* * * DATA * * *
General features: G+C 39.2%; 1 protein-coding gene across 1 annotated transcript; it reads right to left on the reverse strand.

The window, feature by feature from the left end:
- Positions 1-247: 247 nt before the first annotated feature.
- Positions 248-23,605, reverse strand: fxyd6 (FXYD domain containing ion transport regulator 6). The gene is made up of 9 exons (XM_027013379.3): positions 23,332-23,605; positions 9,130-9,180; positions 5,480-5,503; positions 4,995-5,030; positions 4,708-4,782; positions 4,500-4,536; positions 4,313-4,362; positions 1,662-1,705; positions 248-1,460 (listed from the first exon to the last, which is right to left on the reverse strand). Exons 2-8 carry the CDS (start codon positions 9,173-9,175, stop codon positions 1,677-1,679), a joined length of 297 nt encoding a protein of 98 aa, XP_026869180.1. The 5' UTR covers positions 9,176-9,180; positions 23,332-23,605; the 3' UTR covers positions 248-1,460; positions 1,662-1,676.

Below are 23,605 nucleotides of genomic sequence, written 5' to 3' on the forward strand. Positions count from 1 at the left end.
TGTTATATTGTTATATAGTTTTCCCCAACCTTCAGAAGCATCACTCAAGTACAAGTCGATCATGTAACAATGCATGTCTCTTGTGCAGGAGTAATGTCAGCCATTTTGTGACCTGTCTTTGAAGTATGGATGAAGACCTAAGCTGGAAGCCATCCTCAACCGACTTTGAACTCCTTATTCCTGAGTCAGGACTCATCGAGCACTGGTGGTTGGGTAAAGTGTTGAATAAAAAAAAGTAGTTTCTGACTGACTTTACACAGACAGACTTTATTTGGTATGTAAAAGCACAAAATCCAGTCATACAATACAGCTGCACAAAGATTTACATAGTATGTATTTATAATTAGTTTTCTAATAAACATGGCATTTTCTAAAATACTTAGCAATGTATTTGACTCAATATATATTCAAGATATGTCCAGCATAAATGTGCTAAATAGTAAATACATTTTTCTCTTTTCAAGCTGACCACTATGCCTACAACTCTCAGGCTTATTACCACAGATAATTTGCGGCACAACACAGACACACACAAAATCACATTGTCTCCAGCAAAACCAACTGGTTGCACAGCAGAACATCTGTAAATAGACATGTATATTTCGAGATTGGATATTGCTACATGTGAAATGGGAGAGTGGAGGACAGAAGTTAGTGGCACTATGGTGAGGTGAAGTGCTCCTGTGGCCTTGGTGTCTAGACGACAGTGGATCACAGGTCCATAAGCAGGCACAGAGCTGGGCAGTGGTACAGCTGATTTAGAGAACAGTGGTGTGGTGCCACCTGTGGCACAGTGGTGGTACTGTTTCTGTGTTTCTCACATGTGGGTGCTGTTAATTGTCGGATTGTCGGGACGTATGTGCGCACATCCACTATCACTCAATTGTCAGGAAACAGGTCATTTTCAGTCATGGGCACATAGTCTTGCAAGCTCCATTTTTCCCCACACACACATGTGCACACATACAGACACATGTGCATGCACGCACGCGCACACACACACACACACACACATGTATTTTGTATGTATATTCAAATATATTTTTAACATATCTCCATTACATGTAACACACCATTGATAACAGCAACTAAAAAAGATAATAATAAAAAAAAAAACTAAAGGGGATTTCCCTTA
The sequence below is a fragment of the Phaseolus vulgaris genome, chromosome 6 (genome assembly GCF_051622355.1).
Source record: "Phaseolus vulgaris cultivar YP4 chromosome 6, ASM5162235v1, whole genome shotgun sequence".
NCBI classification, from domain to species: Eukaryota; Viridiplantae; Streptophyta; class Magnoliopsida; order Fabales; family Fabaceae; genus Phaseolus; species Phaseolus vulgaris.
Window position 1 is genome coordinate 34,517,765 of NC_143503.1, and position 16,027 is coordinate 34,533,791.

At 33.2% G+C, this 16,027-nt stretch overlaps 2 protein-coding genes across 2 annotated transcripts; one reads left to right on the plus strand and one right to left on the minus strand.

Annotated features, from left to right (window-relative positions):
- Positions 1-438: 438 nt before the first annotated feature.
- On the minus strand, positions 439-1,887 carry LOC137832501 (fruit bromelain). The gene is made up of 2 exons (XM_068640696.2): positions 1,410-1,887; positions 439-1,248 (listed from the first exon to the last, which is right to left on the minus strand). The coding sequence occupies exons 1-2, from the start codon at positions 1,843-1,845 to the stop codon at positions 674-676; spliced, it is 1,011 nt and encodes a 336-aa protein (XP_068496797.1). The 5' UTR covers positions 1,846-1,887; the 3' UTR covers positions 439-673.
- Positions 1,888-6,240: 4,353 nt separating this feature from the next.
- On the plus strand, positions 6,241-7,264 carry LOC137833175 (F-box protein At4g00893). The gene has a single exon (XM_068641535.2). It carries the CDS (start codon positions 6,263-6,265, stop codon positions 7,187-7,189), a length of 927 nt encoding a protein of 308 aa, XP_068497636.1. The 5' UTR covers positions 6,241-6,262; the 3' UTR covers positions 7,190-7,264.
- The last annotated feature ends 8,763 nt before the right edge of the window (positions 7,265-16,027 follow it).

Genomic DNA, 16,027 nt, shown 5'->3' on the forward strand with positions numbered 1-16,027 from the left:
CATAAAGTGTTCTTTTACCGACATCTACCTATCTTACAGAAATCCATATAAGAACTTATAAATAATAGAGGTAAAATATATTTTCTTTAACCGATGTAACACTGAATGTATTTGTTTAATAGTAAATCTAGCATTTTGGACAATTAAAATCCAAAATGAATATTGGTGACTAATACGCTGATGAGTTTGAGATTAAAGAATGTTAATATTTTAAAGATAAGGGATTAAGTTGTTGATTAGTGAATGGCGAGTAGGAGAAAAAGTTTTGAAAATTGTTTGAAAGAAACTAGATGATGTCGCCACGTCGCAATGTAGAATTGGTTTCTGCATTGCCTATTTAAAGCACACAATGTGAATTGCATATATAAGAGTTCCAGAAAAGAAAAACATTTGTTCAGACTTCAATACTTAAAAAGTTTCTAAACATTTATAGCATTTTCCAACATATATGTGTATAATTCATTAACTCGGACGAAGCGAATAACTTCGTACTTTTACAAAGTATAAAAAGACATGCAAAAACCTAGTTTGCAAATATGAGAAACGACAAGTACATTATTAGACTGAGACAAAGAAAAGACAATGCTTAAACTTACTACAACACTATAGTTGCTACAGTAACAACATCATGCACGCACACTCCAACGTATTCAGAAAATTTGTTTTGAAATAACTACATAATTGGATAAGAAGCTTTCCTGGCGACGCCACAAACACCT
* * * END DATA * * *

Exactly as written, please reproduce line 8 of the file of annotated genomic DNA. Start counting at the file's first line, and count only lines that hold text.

Source record: "Phaseolus vulgaris cultivar YP4 chromosome 6, ASM5162235v1, whole genome shotgun sequence".